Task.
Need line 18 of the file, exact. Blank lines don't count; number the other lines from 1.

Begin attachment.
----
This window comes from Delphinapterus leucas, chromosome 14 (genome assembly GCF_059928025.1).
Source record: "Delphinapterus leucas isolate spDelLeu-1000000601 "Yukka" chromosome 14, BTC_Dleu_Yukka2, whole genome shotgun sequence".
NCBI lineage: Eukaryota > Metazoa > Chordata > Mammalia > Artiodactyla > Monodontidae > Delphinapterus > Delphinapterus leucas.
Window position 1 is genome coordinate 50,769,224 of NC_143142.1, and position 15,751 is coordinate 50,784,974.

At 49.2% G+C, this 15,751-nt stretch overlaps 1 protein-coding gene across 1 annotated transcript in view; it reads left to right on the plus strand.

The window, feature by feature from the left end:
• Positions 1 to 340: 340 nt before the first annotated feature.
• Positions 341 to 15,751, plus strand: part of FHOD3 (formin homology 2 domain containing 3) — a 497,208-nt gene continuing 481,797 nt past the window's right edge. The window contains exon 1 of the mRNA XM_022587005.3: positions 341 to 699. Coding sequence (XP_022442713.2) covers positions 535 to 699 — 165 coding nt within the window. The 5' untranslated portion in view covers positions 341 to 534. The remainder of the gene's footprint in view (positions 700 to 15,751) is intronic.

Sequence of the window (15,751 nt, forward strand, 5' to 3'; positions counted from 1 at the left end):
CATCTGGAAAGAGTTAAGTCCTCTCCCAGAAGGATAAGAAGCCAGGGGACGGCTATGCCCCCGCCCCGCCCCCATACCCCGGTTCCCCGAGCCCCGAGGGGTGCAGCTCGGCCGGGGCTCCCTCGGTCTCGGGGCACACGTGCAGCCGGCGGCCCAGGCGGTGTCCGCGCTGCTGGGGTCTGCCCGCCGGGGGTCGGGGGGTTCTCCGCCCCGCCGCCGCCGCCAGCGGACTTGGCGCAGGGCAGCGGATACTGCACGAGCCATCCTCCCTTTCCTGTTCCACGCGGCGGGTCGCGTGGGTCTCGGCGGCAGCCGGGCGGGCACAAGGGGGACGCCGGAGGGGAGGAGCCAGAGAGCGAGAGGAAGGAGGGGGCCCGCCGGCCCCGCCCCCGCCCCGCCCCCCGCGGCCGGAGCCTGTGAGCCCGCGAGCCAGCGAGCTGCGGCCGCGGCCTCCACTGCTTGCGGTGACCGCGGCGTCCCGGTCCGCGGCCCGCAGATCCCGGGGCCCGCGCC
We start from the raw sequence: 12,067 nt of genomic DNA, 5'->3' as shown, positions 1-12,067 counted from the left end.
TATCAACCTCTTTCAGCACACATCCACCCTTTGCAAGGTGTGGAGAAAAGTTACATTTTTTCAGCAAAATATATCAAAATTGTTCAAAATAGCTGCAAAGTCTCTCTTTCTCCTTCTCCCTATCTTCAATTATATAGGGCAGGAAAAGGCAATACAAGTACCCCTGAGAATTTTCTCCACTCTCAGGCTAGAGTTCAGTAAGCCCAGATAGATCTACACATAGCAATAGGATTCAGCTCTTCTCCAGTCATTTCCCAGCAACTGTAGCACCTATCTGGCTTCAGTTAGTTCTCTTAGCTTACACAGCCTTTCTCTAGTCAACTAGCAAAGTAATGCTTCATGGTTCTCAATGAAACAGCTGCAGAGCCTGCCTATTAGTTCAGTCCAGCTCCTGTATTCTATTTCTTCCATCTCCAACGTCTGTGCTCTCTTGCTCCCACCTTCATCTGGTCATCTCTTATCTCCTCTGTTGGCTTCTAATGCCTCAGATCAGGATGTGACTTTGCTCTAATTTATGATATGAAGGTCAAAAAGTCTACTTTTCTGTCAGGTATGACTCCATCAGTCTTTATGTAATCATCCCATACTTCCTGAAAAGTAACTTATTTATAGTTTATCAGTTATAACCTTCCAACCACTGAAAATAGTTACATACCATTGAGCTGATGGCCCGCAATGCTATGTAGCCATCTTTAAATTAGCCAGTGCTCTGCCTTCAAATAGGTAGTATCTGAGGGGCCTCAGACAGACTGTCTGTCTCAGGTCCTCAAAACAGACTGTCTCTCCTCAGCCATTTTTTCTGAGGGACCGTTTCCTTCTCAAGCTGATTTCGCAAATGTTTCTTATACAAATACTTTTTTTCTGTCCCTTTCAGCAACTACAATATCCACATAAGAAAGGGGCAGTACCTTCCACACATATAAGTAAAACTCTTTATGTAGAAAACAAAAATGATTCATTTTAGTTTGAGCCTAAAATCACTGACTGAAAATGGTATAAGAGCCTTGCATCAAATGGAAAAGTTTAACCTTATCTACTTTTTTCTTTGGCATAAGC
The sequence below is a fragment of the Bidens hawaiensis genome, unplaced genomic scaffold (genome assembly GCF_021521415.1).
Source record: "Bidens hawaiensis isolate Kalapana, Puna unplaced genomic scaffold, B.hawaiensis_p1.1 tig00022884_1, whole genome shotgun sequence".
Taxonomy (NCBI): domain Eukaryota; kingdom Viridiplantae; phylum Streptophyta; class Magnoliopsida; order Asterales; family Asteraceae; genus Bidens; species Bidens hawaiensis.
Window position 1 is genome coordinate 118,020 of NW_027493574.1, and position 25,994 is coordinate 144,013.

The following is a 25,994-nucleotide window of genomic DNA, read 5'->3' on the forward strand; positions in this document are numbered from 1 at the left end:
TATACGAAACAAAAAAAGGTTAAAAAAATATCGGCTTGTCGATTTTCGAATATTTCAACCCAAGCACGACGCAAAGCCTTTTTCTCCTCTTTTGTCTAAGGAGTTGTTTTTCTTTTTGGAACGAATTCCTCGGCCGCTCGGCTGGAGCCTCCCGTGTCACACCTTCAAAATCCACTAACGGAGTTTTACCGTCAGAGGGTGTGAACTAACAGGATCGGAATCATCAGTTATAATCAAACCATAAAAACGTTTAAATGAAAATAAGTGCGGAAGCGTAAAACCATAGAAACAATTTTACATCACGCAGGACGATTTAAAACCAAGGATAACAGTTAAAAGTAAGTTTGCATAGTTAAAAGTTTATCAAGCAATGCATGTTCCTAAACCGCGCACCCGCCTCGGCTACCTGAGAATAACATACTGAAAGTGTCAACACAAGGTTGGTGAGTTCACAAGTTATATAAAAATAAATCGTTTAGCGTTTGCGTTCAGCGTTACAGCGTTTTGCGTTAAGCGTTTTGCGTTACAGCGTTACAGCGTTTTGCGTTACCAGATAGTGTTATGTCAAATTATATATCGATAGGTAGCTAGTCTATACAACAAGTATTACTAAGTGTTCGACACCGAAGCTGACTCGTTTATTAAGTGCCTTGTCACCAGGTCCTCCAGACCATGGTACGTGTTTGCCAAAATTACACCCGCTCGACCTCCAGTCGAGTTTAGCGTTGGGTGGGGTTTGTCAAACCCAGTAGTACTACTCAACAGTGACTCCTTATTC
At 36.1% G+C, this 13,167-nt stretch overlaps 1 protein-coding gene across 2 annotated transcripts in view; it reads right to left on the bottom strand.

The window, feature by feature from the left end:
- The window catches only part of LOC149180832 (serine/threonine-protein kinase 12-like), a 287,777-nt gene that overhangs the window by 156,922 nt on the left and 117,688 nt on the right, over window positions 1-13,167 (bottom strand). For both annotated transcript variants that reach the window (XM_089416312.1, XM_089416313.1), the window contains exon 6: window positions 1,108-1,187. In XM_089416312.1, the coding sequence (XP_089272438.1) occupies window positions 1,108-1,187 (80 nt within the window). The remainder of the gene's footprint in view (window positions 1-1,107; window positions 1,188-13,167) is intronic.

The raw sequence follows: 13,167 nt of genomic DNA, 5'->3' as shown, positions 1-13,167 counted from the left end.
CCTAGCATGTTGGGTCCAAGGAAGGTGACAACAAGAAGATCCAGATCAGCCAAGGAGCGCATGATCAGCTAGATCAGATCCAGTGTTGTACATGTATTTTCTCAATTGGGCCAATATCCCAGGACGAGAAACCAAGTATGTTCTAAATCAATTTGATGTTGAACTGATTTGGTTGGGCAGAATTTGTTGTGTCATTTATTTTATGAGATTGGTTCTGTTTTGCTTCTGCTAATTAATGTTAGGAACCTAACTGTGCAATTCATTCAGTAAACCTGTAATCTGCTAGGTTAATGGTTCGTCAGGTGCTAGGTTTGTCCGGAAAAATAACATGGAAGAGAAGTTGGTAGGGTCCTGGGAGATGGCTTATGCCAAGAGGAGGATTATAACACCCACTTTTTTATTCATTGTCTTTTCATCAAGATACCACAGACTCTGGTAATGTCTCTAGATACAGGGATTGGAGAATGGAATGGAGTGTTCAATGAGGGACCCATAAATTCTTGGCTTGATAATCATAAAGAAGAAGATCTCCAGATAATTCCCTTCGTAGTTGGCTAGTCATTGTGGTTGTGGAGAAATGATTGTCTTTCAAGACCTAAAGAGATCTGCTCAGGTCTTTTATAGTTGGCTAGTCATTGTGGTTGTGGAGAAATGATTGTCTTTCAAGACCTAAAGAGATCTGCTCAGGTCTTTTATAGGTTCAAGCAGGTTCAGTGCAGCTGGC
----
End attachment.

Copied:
TATACGAAACAAAAAAAGGTTAAAAAAATATCGGCTTGTCGATTTTCGAATATTTCAACCCAAGCACGACGCAAAGCCTTTTTCTCCTCTTTTGTCTAAGGAGTTGTTTTTCTTTTTGGAACGAATTCCTCGGCCGCTCGGCTGGAGCCTCCCGTGTCACACCTTCAAAATCCACTAACGGAGTTTTACCGTCAGAGGGTGTGAACTAACAGGATCGGAATCATCAGTTATAATCAAACCATAAAAACGTTTAAATGAAAATAAGTGCGGAAGCGTAAAACCATAGAAACAATTTTACATCACGCAGGACGATTTAAAACCAAGGATAACAGTTAAAAGTAAGTTTGCATAGTTAAAAGTTTATCAAGCAATGCATGTTCCTAAACCGCGCACCCGCCTCGGCTACCTGAGAATAACATACTGAAAGTGTCAACACAAGGTTGGTGAGTTCACAAGTTATATAAAAATAAATCGTTTAGCGTTTGCGTTCAGCGTTACAGCGTTTTGCGTTAAGCGTTTTGCGTTACAGCGTTACAGCGTTTTGCGTTACCAGATAGTGTTATGTCAAATTATATATCGATAGGTAGCTAGTCTATACAACAAGTATTACTAAGTGTTCGACACCGAAGCTGACTCGTTTATTAAGTGCCTTGTCACCAGGTCCTCCAGACCATGGTACGTGTTTGCCAAAATTACACCCGCTCGACCTCCAGTCGAGTTTAGCGTTGGGTGGGGTTTGTCAAACCCAGTAGTACTACTCAACAGTGACTCCTTATTC